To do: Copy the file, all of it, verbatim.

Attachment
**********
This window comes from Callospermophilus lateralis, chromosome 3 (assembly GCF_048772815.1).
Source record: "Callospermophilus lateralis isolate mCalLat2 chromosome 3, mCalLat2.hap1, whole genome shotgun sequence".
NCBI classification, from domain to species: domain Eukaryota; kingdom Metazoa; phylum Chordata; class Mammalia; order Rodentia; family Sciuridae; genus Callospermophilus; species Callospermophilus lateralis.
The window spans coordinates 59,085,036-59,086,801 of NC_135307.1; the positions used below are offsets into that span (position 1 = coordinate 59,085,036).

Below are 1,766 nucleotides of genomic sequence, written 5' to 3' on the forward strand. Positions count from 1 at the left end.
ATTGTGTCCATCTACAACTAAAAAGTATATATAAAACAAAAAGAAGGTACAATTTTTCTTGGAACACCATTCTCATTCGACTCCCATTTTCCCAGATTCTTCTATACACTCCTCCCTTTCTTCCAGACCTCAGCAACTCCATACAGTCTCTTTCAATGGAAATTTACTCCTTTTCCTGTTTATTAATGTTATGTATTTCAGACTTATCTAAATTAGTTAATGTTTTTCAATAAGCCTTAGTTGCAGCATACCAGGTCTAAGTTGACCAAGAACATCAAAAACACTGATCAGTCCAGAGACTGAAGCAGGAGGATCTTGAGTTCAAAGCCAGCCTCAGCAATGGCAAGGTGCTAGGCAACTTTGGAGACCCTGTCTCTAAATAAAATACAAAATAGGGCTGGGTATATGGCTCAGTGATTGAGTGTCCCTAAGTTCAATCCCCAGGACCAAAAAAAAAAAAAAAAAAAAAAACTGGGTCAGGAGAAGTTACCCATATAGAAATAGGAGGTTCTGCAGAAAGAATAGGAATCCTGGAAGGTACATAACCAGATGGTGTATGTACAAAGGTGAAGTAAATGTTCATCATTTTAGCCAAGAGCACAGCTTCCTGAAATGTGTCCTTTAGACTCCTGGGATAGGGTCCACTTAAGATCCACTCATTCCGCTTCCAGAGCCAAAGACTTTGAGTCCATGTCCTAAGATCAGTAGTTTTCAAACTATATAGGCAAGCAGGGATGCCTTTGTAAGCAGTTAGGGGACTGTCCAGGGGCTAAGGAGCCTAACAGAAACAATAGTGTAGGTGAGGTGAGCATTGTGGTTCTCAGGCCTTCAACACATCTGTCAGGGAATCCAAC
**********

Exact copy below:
This window comes from Callospermophilus lateralis, chromosome 3 (assembly GCF_048772815.1).
Source record: "Callospermophilus lateralis isolate mCalLat2 chromosome 3, mCalLat2.hap1, whole genome shotgun sequence".
NCBI classification, from domain to species: domain Eukaryota; kingdom Metazoa; phylum Chordata; class Mammalia; order Rodentia; family Sciuridae; genus Callospermophilus; species Callospermophilus lateralis.
The window spans coordinates 59,085,036-59,086,801 of NC_135307.1; the positions used below are offsets into that span (position 1 = coordinate 59,085,036).

Below are 1,766 nucleotides of genomic sequence, written 5' to 3' on the forward strand. Positions count from 1 at the left end.
ATTGTGTCCATCTACAACTAAAAAGTATATATAAAACAAAAAGAAGGTACAATTTTTCTTGGAACACCATTCTCATTCGACTCCCATTTTCCCAGATTCTTCTATACACTCCTCCCTTTCTTCCAGACCTCAGCAACTCCATACAGTCTCTTTCAATGGAAATTTACTCCTTTTCCTGTTTATTAATGTTATGTATTTCAGACTTATCTAAATTAGTTAATGTTTTTCAATAAGCCTTAGTTGCAGCATACCAGGTCTAAGTTGACCAAGAACATCAAAAACACTGATCAGTCCAGAGACTGAAGCAGGAGGATCTTGAGTTCAAAGCCAGCCTCAGCAATGGCAAGGTGCTAGGCAACTTTGGAGACCCTGTCTCTAAATAAAATACAAAATAGGGCTGGGTATATGGCTCAGTGATTGAGTGTCCCTAAGTTCAATCCCCAGGACCAAAAAAAAAAAAAAAAAAAAAAACTGGGTCAGGAGAAGTTACCCATATAGAAATAGGAGGTTCTGCAGAAAGAATAGGAATCCTGGAAGGTACATAACCAGATGGTGTATGTACAAAGGTGAAGTAAATGTTCATCATTTTAGCCAAGAGCACAGCTTCCTGAAATGTGTCCTTTAGACTCCTGGGATAGGGTCCACTTAAGATCCACTCATTCCGCTTCCAGAGCCAAAGACTTTGAGTCCATGTCCTAAGATCAGTAGTTTTCAAACTATATAGGCAAGCAGGGATGCCTTTGTAAGCAGTTAGGGGACTGTCCAGGGGCTAAGGAGCCTAACAGAAACAATAGTGTAGGTGAGGTGAGCATTGTGGTTCTCAGGCCTTCAACACATCTGTCAGGGAATCCAAC